Medical Boards Step Up Disciplinary Actions
The number of bad doctors who were punished by their state medical boards increased 6.8% between 2010 and 2011, with significant increases in high population states such as Florida, California, Ohio and Texas, according to the latest annual summary from the Federation of State Medical Boards.
The number of disciplinary actions of all types rose from 5,652 to 6,025. These actions include the most severe penalties, in which a physician loses the license to practice or loses certain privileges, to less severe or "non-prejudicial" actions or public reprimands.
But Sidney Wolfe, MD, director of Public Citizen's Health Research Group, which has long criticized what he sees as lax licensing supervision of the nation's medical professionals, is not impressed.
He sees the latest report as evidence that most state medical boards continue to fail to protect the public from bad doctors, especially in states that have the lowest physician penalty rates: South Carolina, Minnesota, Massachusetts, Connecticut, Wisconsin, Rhode Island, Nevada, New Jersey, Florida, and the District of Columbia. Wolfe's group incorporated the new FSMB data into its own much more negative report Thursday.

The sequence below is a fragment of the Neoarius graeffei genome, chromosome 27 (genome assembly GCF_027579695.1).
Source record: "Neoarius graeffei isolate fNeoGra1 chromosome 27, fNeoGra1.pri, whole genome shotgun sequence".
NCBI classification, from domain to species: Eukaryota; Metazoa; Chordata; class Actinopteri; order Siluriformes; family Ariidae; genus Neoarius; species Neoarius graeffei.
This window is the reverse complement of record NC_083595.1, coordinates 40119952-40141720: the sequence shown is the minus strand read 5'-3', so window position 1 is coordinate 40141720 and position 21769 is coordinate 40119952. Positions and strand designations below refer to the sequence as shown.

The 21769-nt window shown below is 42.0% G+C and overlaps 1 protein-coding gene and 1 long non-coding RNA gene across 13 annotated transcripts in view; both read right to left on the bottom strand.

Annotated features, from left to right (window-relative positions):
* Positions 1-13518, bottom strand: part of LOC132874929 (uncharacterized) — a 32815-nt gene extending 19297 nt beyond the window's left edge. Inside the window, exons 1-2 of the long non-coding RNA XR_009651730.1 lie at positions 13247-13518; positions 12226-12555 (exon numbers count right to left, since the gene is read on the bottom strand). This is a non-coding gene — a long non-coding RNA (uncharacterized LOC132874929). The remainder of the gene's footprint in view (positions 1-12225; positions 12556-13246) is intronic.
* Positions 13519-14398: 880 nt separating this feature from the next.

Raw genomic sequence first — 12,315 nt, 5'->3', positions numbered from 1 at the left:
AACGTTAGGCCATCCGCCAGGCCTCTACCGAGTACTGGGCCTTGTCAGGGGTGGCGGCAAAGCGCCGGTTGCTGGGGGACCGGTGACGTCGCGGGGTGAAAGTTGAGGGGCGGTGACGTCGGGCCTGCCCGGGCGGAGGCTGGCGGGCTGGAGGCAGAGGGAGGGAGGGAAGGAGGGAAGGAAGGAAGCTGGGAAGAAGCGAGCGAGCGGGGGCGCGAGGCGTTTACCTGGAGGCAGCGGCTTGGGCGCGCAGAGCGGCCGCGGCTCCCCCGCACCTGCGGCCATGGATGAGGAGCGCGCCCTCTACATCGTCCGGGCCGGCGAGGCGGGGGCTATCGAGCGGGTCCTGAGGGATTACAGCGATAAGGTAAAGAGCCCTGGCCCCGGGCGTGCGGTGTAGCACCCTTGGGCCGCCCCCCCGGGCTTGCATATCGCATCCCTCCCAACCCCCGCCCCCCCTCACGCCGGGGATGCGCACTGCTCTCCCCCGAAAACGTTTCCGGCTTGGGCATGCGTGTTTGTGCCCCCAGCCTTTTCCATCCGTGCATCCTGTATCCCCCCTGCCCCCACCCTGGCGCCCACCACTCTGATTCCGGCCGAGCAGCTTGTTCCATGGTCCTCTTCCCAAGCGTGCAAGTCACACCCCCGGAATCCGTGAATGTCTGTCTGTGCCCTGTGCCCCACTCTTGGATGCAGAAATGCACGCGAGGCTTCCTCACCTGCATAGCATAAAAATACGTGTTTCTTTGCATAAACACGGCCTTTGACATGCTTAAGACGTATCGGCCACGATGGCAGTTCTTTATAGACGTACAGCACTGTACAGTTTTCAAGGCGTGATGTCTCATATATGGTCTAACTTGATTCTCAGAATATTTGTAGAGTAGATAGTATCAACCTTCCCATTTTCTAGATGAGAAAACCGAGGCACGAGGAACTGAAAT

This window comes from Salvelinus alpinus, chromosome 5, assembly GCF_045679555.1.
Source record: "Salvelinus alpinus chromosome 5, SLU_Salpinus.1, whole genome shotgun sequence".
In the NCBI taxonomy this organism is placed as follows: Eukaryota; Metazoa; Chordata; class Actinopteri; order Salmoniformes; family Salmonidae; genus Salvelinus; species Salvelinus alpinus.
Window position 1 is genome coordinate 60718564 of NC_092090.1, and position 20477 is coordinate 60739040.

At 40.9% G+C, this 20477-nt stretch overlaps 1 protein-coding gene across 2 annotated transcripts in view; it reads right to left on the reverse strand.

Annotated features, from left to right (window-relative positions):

- CMS Mulls Income-Adjusting MA Stars
- Providers Prep for New Payment Models as Population Health Grows
- As Retail Clinics Surge, Quality Metrics MIA
- Providers' Push to Consolidate Roils Payers
- 3 Ways to Rev Employee Development Programs
- Transforming Decision Support and Reporting
- Aligning Executive Compensation with Provider Mission
- Nurse Ethics Comes to a Head at Guantanamo Bay
- In Lakeport, CA, a Population Health Laboratory is Born
- 6 Not-So-Good Reasons for Avoiding Population Health